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Lead Found in Multi-Vitamins

By KJ Mullins     Jul 9, 2009 in Health
Researchers have found that some multi-vitamins contain lead, which can lead to deficiencies in calcium, iron and zinc. The brands are not the cheap ones, it's many of the name brands that adults consume to stay healthy.
Surprisingly only California regulates lead in health supplements. When the US FDA tested 324 multi-vitamins, products marketed for infants, children, women, and pregnant women 99 percent included traces of lead. Not only did the health supplements contain lead they often did not contain all of the vitamins that were listed on their labels.
The FDA claims that the trace levels of lead are "tolerable intake levels." Researcher Dr. Sandra Cottingham takes issue with this ideal saying that there is no safe exposure rate for lead. This is especially true for unborn babies and those under the age of two.
PR Log reports:
“The impact of learning and behavior problems is real. We simply can’t afford to disregard the cost to human potential and quality of life, nor the massive financial price tag that goes with it by telling consumers that there are tolerable intake levels of substances like lead,” she insists. “Its just common sense that a tiny amount of lead taken in every day for 5 years is going to become a significant amount that can do tremendous damage.” If you don’t believe the damage is real, or that lead is potentially a threat to your family, Cottingham invites you to read “Lead Babies”.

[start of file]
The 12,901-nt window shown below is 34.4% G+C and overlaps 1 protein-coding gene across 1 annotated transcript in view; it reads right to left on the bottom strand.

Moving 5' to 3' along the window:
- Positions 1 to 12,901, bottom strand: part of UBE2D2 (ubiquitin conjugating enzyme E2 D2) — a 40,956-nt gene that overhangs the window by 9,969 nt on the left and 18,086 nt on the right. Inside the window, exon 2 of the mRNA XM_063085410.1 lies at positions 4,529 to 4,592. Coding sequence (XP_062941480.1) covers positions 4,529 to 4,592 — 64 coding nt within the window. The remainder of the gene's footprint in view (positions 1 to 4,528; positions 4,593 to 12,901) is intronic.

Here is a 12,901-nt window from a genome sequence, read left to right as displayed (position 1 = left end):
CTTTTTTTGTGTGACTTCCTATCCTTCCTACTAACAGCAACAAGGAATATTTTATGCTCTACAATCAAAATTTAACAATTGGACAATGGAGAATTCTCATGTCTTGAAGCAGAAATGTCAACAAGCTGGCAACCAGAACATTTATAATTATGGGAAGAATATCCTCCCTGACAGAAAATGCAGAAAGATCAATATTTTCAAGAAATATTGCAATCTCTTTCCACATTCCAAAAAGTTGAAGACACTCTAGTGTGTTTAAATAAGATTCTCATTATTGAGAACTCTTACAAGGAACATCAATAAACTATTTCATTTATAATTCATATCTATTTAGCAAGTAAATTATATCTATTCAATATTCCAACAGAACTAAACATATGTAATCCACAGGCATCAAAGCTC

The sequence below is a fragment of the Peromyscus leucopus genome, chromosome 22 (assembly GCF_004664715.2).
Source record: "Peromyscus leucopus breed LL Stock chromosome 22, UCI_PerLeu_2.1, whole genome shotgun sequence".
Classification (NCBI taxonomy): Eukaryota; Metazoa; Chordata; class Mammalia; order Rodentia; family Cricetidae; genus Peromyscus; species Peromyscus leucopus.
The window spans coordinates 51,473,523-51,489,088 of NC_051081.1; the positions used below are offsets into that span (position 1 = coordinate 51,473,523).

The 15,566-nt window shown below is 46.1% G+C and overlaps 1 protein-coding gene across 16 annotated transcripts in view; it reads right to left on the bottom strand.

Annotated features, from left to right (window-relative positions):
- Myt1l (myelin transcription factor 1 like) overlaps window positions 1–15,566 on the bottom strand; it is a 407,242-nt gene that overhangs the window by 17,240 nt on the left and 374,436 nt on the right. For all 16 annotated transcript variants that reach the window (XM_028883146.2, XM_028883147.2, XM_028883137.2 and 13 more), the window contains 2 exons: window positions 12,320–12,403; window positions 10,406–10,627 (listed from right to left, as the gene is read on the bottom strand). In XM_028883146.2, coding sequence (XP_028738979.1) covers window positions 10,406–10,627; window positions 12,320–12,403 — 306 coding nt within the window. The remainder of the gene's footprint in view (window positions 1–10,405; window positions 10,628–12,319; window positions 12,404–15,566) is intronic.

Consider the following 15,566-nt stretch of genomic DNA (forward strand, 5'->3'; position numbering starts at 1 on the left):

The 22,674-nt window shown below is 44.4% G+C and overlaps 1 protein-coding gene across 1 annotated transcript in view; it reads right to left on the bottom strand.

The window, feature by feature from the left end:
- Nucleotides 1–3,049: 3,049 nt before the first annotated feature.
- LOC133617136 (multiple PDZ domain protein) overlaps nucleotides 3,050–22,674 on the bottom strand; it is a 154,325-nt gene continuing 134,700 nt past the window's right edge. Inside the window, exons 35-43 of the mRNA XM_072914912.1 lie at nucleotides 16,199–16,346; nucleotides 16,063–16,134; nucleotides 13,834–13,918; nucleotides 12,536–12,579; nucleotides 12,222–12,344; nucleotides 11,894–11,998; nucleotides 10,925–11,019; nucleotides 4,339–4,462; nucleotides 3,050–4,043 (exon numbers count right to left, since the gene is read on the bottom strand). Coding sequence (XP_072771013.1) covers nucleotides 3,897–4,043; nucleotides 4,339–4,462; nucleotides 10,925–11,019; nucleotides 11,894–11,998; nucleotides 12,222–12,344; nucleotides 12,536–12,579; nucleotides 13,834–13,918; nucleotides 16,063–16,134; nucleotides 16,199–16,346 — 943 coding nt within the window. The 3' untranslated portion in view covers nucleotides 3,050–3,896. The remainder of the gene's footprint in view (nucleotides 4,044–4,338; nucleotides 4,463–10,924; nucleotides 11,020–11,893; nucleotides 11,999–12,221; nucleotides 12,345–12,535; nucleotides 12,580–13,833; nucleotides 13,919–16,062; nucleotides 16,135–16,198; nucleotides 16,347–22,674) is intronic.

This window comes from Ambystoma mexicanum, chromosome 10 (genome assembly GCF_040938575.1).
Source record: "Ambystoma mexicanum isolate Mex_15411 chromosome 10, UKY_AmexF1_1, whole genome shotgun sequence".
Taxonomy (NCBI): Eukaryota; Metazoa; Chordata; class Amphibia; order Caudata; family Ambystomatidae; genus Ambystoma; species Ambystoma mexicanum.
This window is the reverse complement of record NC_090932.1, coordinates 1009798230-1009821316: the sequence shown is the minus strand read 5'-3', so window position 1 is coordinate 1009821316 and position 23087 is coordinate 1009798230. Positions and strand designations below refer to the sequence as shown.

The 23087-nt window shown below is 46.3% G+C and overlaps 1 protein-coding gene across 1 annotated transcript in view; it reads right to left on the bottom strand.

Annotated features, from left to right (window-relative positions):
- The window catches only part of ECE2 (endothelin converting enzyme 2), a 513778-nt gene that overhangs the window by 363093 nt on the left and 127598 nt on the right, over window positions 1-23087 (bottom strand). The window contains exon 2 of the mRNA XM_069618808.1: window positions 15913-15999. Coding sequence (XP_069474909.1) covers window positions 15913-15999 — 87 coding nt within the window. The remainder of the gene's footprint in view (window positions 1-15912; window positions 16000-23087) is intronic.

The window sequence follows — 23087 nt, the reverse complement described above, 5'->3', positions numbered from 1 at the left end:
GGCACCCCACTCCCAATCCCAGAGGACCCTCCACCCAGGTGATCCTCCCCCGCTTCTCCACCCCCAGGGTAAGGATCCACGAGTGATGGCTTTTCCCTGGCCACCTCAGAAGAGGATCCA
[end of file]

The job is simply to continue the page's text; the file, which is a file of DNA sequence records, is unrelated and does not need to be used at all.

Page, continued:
Dr. Cottingham is an instructor in the Department of Educational and Counseling Psychology and Special Education at the University of British Columbia.
Lead exposure in infants and young children can effect the central nervous system and cognitive skills.
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